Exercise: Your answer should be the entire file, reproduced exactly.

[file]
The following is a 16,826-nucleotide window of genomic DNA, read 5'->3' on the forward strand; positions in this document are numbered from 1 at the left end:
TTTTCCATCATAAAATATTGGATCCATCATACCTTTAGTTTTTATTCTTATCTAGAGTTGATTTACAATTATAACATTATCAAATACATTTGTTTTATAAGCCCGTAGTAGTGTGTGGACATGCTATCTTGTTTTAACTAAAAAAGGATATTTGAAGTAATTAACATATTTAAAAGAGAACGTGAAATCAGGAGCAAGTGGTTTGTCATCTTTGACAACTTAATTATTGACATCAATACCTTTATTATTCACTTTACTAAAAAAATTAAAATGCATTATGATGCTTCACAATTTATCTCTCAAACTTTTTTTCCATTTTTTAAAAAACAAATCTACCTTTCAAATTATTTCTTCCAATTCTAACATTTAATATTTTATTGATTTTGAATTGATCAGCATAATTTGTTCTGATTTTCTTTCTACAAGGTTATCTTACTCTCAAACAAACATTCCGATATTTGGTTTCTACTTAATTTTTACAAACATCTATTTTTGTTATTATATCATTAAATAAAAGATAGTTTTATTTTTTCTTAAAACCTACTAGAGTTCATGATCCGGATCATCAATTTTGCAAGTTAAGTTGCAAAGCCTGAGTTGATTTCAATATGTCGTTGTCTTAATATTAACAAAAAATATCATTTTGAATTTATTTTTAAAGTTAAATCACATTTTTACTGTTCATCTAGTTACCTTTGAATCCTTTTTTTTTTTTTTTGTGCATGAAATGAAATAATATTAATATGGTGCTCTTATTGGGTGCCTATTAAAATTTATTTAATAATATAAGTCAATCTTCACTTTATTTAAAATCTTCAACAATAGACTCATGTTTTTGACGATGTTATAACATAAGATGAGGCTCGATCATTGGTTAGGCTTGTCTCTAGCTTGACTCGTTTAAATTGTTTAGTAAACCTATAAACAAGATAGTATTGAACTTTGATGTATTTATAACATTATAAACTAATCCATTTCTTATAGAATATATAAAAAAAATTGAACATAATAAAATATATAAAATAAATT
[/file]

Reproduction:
The following is a 16,826-nucleotide window of genomic DNA, read 5'->3' on the forward strand; positions in this document are numbered from 1 at the left end:
TTTTCCATCATAAAATATTGGATCCATCATACCTTTAGTTTTTATTCTTATCTAGAGTTGATTTACAATTATAACATTATCAAATACATTTGTTTTATAAGCCCGTAGTAGTGTGTGGACATGCTATCTTGTTTTAACTAAAAAAGGATATTTGAAGTAATTAACATATTTAAAAGAGAACGTGAAATCAGGAGCAAGTGGTTTGTCATCTTTGACAACTTAATTATTGACATCAATACCTTTATTATTCACTTTACTAAAAAAATTAAAATGCATTATGATGCTTCACAATTTATCTCTCAAACTTTTTTTCCATTTTTTAAAAAACAAATCTACCTTTCAAATTATTTCTTCCAATTCTAACATTTAATATTTTATTGATTTTGAATTGATCAGCATAATTTGTTCTGATTTTCTTTCTACAAGGTTATCTTACTCTCAAACAAACATTCCGATATTTGGTTTCTACTTAATTTTTACAAACATCTATTTTTGTTATTATATCATTAAATAAAAGATAGTTTTATTTTTTCTTAAAACCTACTAGAGTTCATGATCCGGATCATCAATTTTGCAAGTTAAGTTGCAAAGCCTGAGTTGATTTCAATATGTCGTTGTCTTAATATTAACAAAAAATATCATTTTGAATTTATTTTTAAAGTTAAATCACATTTTTACTGTTCATCTAGTTACCTTTGAATCCTTTTTTTTTTTTTTTGTGCATGAAATGAAATAATATTAATATGGTGCTCTTATTGGGTGCCTATTAAAATTTATTTAATAATATAAGTCAATCTTCACTTTATTTAAAATCTTCAACAATAGACTCATGTTTTTGACGATGTTATAACATAAGATGAGGCTCGATCATTGGTTAGGCTTGTCTCTAGCTTGACTCGTTTAAATTGTTTAGTAAACCTATAAACAAGATAGTATTGAACTTTGATGTATTTATAACATTATAAACTAATCCATTTCTTATAGAATATATAAAAAAAATTGAACATAATAAAATATATAAAATAAATT